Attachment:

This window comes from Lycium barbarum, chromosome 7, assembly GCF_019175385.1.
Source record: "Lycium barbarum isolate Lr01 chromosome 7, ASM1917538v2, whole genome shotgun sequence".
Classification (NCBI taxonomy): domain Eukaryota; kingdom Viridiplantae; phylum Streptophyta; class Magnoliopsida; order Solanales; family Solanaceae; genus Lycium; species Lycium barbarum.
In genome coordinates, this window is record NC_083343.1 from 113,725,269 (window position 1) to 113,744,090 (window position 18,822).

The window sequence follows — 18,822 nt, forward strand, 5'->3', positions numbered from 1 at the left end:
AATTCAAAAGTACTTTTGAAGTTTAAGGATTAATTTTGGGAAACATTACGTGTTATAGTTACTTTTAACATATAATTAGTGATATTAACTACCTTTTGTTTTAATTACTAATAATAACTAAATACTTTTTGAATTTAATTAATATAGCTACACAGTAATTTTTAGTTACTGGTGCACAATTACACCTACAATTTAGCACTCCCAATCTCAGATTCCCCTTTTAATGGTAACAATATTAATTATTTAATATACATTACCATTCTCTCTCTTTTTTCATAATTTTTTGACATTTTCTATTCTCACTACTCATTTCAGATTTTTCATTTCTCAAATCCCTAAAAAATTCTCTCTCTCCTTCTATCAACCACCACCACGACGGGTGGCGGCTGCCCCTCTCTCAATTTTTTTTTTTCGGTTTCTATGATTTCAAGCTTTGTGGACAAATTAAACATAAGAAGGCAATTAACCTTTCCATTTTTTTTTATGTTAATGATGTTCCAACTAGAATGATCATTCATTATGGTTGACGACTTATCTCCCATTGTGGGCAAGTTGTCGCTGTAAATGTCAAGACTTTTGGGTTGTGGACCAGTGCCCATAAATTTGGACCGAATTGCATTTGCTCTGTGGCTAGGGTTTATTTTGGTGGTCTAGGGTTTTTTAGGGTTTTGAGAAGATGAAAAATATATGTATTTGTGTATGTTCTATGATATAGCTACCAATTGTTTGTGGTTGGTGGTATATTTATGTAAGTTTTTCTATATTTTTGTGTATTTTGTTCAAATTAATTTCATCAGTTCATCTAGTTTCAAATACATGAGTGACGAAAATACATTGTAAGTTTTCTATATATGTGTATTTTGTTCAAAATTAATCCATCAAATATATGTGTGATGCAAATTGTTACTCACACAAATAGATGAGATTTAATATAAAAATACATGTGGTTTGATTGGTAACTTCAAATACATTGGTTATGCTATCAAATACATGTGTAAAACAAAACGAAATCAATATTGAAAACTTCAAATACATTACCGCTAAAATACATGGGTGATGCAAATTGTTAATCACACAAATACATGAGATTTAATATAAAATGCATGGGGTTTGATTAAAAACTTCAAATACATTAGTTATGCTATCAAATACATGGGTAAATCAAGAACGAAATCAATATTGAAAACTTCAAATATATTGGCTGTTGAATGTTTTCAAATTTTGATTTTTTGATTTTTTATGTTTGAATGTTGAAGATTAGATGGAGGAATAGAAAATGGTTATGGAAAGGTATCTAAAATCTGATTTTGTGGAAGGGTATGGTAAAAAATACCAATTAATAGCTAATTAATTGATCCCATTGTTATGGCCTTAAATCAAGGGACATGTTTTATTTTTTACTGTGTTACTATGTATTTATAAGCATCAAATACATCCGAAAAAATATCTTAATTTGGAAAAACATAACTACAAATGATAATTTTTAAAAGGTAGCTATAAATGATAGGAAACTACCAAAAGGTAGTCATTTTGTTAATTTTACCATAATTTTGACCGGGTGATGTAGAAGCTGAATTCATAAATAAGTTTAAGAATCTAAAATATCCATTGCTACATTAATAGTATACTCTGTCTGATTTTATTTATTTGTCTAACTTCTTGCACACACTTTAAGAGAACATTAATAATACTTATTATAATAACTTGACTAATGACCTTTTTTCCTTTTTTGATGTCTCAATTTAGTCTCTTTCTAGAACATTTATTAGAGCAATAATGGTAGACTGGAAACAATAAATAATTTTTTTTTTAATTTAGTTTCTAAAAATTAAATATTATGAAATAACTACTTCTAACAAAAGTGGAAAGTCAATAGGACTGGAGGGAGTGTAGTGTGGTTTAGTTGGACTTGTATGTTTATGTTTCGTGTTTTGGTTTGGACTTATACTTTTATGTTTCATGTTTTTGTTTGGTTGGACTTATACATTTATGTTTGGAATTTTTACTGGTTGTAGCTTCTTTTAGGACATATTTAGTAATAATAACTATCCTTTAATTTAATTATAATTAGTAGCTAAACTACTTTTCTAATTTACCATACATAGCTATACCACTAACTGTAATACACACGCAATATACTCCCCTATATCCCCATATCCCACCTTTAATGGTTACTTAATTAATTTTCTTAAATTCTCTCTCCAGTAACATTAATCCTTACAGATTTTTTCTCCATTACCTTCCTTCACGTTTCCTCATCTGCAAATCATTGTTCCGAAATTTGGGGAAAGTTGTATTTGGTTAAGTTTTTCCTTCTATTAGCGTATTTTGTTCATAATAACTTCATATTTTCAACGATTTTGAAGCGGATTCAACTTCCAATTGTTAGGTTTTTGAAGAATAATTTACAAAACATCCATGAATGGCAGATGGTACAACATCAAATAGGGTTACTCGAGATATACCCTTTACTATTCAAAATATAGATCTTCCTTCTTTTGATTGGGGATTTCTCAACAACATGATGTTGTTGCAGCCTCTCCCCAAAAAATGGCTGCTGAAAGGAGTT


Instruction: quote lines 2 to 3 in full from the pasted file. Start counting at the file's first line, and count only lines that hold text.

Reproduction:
Source record: "Lycium barbarum isolate Lr01 chromosome 7, ASM1917538v2, whole genome shotgun sequence".
Classification (NCBI taxonomy): domain Eukaryota; kingdom Viridiplantae; phylum Streptophyta; class Magnoliopsida; order Solanales; family Solanaceae; genus Lycium; species Lycium barbarum.